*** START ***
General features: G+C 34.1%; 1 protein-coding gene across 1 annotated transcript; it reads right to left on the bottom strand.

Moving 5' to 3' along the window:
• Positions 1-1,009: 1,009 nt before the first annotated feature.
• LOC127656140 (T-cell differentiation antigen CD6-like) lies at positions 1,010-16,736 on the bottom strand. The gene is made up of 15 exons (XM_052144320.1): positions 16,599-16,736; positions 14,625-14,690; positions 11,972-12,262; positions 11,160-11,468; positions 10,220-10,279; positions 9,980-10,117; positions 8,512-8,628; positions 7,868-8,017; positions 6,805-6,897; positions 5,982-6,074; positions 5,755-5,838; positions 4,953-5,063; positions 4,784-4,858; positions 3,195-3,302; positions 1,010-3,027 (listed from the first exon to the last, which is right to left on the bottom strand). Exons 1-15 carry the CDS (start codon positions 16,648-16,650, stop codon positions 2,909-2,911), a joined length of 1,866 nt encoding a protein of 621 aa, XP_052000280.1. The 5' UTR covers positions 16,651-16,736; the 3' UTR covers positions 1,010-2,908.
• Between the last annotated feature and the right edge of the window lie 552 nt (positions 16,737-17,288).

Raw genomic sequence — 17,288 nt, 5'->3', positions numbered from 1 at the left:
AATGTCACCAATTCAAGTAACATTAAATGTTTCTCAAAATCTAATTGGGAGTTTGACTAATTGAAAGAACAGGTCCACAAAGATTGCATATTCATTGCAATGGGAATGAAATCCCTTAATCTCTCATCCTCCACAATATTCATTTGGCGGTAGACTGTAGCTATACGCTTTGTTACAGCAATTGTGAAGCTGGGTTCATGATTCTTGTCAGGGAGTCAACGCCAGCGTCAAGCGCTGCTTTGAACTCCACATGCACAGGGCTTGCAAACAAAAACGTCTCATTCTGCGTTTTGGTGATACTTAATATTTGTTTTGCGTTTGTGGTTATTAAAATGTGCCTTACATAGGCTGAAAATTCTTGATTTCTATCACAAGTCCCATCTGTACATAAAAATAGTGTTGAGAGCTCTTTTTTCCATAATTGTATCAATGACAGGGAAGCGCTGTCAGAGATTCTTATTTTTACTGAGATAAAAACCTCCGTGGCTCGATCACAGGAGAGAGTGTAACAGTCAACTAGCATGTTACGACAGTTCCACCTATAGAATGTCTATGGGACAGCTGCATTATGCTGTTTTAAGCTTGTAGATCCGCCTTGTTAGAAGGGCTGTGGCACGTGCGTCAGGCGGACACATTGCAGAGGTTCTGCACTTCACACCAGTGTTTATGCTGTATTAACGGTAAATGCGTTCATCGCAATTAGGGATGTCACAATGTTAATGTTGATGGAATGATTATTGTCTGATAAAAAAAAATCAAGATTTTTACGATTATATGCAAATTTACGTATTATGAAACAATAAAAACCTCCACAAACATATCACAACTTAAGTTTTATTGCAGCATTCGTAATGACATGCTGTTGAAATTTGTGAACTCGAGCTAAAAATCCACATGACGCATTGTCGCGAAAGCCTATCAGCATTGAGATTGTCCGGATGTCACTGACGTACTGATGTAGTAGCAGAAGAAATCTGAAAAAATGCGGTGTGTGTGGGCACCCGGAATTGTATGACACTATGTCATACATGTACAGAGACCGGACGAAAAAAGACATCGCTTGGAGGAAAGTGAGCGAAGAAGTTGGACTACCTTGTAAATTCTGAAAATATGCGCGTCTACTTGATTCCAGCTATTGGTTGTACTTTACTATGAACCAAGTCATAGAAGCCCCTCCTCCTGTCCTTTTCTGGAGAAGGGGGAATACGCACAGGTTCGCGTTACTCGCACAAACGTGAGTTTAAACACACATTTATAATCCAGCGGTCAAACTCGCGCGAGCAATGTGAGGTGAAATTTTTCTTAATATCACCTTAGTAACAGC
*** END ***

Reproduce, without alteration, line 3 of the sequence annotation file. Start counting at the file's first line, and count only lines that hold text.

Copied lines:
• Positions 1-1,009: 1,009 nt before the first annotated feature.